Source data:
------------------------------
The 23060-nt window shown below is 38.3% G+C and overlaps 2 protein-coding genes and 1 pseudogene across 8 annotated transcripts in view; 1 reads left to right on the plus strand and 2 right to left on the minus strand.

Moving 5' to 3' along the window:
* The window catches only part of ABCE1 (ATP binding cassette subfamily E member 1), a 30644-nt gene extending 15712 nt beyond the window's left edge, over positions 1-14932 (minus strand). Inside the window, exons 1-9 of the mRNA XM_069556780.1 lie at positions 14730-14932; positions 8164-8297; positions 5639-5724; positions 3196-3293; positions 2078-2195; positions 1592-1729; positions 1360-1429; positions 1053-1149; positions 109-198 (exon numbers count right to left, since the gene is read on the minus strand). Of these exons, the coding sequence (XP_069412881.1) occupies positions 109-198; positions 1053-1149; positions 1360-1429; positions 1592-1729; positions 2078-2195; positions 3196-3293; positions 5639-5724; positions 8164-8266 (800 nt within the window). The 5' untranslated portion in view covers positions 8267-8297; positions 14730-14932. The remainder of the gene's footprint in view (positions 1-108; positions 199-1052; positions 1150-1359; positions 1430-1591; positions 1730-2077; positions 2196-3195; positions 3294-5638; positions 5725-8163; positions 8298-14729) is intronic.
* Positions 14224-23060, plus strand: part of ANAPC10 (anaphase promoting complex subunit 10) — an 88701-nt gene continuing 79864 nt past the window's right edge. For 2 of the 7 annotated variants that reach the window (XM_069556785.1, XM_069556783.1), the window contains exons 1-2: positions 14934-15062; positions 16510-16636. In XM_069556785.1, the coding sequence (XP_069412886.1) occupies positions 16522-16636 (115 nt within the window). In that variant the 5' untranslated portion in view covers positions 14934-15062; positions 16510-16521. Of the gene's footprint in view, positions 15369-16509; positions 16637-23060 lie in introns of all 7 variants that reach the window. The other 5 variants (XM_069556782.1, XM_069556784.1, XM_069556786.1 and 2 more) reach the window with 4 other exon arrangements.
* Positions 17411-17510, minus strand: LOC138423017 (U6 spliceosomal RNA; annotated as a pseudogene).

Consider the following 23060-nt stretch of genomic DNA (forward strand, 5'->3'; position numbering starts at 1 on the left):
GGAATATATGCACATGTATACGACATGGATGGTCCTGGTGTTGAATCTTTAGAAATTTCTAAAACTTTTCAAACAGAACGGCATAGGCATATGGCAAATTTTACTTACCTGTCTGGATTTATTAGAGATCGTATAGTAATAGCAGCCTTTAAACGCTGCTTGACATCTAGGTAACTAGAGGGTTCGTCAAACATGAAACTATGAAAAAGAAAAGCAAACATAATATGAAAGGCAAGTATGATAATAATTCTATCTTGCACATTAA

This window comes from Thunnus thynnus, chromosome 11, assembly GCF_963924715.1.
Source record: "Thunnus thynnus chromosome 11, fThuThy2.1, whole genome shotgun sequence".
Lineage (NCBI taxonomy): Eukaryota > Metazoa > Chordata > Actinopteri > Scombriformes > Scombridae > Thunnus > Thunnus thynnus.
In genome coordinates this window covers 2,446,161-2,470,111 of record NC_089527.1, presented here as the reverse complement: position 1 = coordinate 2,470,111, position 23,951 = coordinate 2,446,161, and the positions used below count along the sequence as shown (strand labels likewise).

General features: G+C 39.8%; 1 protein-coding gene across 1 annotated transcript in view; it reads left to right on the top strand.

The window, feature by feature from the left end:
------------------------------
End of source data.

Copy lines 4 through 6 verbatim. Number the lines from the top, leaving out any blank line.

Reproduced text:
* Positions 14224-23060, plus strand: part of ANAPC10 (anaphase promoting complex subunit 10) — an 88701-nt gene continuing 79864 nt past the window's right edge. For 2 of the 7 annotated variants that reach the window (XM_069556785.1, XM_069556783.1), the window contains exons 1-2: positions 14934-15062; positions 16510-16636. In XM_069556785.1, the coding sequence (XP_069412886.1) occupies positions 16522-16636 (115 nt within the window). In that variant the 5' untranslated portion in view covers positions 14934-15062; positions 16510-16521. Of the gene's footprint in view, positions 15369-16509; positions 16637-23060 lie in introns of all 7 variants that reach the window. The other 5 variants (XM_069556782.1, XM_069556784.1, XM_069556786.1 and 2 more) reach the window with 4 other exon arrangements.
* Positions 17411-17510, minus strand: LOC138423017 (U6 spliceosomal RNA; annotated as a pseudogene).

Consider the following 23060-nt stretch of genomic DNA (forward strand, 5'->3'; position numbering starts at 1 on the left):